HTML and CSS Reference
however, some browsers might have problems with them and not recognize the pathname
correctly. For full compatibility with all browsers, use %20 , as follows:
If you make sure that your file and directory names are short and
use only alphanumeric characters, you won't need to include spe-
cial characters in URLs. Special characters can be problematic in a
variety of ways. When you're creating your own pages, you should
avoid using spaces in file names as well as other non-alphanumeric
characters whenever possible.The two exceptions are _ and -, which
are the preferred separators between words in URLs.
Additional Attributes for the <a> Tag
There are some additional attributes for the <a> tag that are less common. These offer the
tabindex —Supports a tabbing order so that authors can define an order for
anchors and links, and then users can tab between them the way they do in a dialog
box in Windows or the Mac OS.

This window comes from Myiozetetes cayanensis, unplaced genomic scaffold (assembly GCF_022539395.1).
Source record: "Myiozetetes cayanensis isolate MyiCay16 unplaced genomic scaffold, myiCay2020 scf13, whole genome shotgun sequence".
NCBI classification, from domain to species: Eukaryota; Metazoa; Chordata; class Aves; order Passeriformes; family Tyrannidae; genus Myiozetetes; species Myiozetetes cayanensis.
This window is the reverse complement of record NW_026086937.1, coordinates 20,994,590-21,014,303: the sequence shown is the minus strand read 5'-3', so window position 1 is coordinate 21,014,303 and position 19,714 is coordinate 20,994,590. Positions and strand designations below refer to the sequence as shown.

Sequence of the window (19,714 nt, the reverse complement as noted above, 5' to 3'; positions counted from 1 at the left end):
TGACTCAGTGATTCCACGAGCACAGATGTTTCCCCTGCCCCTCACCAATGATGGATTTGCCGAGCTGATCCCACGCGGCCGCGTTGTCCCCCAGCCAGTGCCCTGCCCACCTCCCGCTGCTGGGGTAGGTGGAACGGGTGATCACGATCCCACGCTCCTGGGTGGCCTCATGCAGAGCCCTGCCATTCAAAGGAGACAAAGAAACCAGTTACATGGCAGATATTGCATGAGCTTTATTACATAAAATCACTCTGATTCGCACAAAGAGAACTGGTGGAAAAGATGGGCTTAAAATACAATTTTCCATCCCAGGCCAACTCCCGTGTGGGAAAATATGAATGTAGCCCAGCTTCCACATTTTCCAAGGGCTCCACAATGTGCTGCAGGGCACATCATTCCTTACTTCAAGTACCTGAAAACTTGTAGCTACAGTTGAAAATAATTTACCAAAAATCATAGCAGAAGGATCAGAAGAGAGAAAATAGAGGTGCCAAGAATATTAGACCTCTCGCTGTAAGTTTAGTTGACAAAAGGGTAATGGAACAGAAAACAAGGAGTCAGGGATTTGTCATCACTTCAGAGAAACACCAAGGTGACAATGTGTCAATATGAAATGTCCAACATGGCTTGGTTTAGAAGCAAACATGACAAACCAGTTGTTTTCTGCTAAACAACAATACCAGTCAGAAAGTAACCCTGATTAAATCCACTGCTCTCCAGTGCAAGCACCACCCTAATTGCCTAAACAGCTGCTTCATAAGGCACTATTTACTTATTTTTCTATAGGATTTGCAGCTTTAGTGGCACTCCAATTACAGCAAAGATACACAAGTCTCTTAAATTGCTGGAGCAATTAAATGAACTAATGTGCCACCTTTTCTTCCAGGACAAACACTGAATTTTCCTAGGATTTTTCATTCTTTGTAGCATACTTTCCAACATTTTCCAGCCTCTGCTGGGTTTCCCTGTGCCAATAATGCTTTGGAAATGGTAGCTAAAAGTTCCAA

Event handlers such as onclick , onfocus , and onblur —The full list of events is
included in the section “ Global Attributes and Events “ of Appendix B. You'll
Many kinds of URLs are defined by the Uniform Resource Locator specification. (See
Appendix A, “Sources of Further Information,” for a pointer to the most recent version.)
This section describes some of the more popular URLs and some situations to look out
for when using them.
HTTP URLs are by far the most common type of URLs because they point to other doc-
uments on the Web. HTTP is the protocol that World Wide Web servers use to communi-
cate with web browsers.
HTTP URLs follow this basic URL form: